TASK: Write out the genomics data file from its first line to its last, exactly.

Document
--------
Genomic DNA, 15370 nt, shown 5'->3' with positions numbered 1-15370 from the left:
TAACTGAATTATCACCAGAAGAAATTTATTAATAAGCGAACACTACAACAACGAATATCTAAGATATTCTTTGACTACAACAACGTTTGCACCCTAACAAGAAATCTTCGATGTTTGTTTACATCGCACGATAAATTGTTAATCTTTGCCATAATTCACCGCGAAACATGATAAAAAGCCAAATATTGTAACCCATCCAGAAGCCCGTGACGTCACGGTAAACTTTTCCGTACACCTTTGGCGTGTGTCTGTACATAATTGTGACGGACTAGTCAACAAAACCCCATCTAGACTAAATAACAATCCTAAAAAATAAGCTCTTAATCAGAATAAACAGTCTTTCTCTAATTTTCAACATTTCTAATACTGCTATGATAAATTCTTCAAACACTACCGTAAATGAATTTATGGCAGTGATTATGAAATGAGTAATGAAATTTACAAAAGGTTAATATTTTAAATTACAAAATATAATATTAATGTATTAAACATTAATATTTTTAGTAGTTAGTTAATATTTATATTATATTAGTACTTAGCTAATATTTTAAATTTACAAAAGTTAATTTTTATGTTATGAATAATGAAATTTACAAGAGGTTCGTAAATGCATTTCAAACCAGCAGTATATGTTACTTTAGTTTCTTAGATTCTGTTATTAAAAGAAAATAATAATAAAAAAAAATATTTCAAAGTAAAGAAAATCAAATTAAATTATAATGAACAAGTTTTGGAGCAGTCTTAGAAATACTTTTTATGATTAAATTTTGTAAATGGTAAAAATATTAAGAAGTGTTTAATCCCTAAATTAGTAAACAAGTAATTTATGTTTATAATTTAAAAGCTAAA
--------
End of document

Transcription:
Genomic DNA, 15370 nt, shown 5'->3' with positions numbered 1-15370 from the left:
TAACTGAATTATCACCAGAAGAAATTTATTAATAAGCGAACACTACAACAACGAATATCTAAGATATTCTTTGACTACAACAACGTTTGCACCCTAACAAGAAATCTTCGATGTTTGTTTACATCGCACGATAAATTGTTAATCTTTGCCATAATTCACCGCGAAACATGATAAAAAGCCAAATATTGTAACCCATCCAGAAGCCCGTGACGTCACGGTAAACTTTTCCGTACACCTTTGGCGTGTGTCTGTACATAATTGTGACGGACTAGTCAACAAAACCCCATCTAGACTAAATAACAATCCTAAAAAATAAGCTCTTAATCAGAATAAACAGTCTTTCTCTAATTTTCAACATTTCTAATACTGCTATGATAAATTCTTCAAACACTACCGTAAATGAATTTATGGCAGTGATTATGAAATGAGTAATGAAATTTACAAAAGGTTAATATTTTAAATTACAAAATATAATATTAATGTATTAAACATTAATATTTTTAGTAGTTAGTTAATATTTATATTATATTAGTACTTAGCTAATATTTTAAATTTACAAAAGTTAATTTTTATGTTATGAATAATGAAATTTACAAGAGGTTCGTAAATGCATTTCAAACCAGCAGTATATGTTACTTTAGTTTCTTAGATTCTGTTATTAAAAGAAAATAATAATAAAAAAAAATATTTCAAAGTAAAGAAAATCAAATTAAATTATAATGAACAAGTTTTGGAGCAGTCTTAGAAATACTTTTTATGATTAAATTTTGTAAATGGTAAAAATATTAAGAAGTGTTTAATCCCTAAATTAGTAAACAAGTAATTTATGTTTATAATTTAAAAGCTAAA